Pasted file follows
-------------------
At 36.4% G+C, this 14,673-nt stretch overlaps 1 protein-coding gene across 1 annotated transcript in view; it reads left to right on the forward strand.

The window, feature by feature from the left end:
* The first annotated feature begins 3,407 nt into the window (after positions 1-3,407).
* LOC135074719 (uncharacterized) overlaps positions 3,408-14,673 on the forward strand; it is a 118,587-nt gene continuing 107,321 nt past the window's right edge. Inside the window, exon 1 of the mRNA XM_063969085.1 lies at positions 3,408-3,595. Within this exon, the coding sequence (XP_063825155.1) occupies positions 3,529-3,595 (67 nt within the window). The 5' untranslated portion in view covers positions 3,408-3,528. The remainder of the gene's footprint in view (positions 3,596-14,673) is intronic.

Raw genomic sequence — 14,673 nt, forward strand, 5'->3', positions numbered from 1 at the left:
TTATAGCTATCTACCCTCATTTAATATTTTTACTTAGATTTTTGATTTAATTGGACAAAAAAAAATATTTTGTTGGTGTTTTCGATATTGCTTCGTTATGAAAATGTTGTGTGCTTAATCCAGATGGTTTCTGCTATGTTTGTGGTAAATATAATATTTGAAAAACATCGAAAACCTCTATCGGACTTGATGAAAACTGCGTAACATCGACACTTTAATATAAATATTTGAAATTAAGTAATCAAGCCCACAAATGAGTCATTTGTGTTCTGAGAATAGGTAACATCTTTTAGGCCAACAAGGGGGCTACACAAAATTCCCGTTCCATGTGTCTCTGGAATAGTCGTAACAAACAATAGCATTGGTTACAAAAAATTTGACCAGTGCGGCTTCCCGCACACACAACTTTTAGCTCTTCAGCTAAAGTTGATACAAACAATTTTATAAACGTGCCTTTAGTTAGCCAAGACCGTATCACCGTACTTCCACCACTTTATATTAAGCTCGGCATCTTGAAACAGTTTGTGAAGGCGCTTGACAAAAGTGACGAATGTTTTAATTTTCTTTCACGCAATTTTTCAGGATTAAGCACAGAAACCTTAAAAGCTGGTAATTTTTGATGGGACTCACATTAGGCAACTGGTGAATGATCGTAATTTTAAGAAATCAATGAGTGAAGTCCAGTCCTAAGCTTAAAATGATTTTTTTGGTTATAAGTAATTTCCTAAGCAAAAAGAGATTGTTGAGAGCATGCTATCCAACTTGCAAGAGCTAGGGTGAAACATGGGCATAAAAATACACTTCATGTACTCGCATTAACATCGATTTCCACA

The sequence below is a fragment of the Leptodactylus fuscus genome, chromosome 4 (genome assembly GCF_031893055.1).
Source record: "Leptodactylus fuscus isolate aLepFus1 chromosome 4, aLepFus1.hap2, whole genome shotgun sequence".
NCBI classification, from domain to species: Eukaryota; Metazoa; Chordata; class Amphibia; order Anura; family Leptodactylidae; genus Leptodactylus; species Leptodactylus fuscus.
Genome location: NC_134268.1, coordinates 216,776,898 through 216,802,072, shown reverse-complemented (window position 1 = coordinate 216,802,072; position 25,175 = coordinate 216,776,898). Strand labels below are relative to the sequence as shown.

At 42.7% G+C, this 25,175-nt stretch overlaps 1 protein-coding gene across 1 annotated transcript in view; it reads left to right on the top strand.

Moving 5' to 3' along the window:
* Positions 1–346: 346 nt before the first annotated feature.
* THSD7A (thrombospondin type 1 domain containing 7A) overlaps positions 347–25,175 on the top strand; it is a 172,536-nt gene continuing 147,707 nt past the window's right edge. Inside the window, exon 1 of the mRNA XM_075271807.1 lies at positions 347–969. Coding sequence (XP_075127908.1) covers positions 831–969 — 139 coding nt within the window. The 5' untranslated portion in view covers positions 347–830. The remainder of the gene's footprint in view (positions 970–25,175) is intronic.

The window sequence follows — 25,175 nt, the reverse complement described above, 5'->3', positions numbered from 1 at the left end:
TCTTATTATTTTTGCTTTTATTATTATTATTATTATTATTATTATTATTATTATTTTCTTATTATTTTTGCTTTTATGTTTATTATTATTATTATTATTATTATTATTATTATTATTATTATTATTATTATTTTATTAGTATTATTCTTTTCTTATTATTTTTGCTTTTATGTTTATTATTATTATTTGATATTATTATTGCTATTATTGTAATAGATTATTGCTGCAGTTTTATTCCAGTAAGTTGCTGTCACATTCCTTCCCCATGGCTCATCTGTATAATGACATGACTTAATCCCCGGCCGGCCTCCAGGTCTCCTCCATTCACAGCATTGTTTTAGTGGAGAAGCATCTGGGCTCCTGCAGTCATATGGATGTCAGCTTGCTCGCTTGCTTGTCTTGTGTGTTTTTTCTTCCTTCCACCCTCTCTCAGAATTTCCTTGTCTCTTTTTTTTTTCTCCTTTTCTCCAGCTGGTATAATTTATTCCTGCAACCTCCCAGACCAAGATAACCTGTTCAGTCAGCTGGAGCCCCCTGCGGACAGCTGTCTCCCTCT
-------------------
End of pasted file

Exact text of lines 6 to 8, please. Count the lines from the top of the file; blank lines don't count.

TTATAGCTATCTACCCTCATTTAATATTTTTACTTAGATTTTTGATTTAATTGGACAAAAAAAAATATTTTGTTGGTGTTTTCGATATTGCTTCGTTATGAAAATGTTGTGTGCTTAATCCAGATGGTTTCTGCTATGTTTGTGGTAAATATAATATTTGAAAAACATCGAAAACCTCTATCGGACTTGATGAAAACTGCGTAACATCGACACTTTAATATAAATATTTGAAATTAAGTAATCAAGCCCACAAATGAGTCATTTGTGTTCTGAGAATAGGTAACATCTTTTAGGCCAACAAGGGGGCTACACAAAATTCCCGTTCCATGTGTCTCTGGAATAGTCGTAACAAACAATAGCATTGGTTACAAAAAATTTGACCAGTGCGGCTTCCCGCACACACAACTTTTAGCTCTTCAGCTAAAGTTGATACAAACAATTTTATAAACGTGCCTTTAGTTAGCCAAGACCGTATCACCGTACTTCCACCACTTTATATTAAGCTCGGCATCTTGAAACAGTTTGTGAAGGCGCTTGACAAAAGTGACGAATGTTTTAATTTTCTTTCACGCAATTTTTCAGGATTAAGCACAGAAACCTTAAAAGCTGGTAATTTTTGATGGGACTCACATTAGGCAACTGGTGAATGATCGTAATTTTAAGAAATCAATGAGTGAAGTCCAGTCCTAAGCTTAAAATGATTTTTTTGGTTATAAGTAATTTCCTAAGCAAAAAGAGATTGTTGAGAGCATGCTATCCAACTTGCAAGAGCTAGGGTGAAACATGGGCATAAAAATACACTTCATGTACTCGCATTAACATCGATTTCCACA

The sequence below is a fragment of the Leptodactylus fuscus genome, chromosome 4 (genome assembly GCF_031893055.1).
Source record: "Leptodactylus fuscus isolate aLepFus1 chromosome 4, aLepFus1.hap2, whole genome shotgun sequence".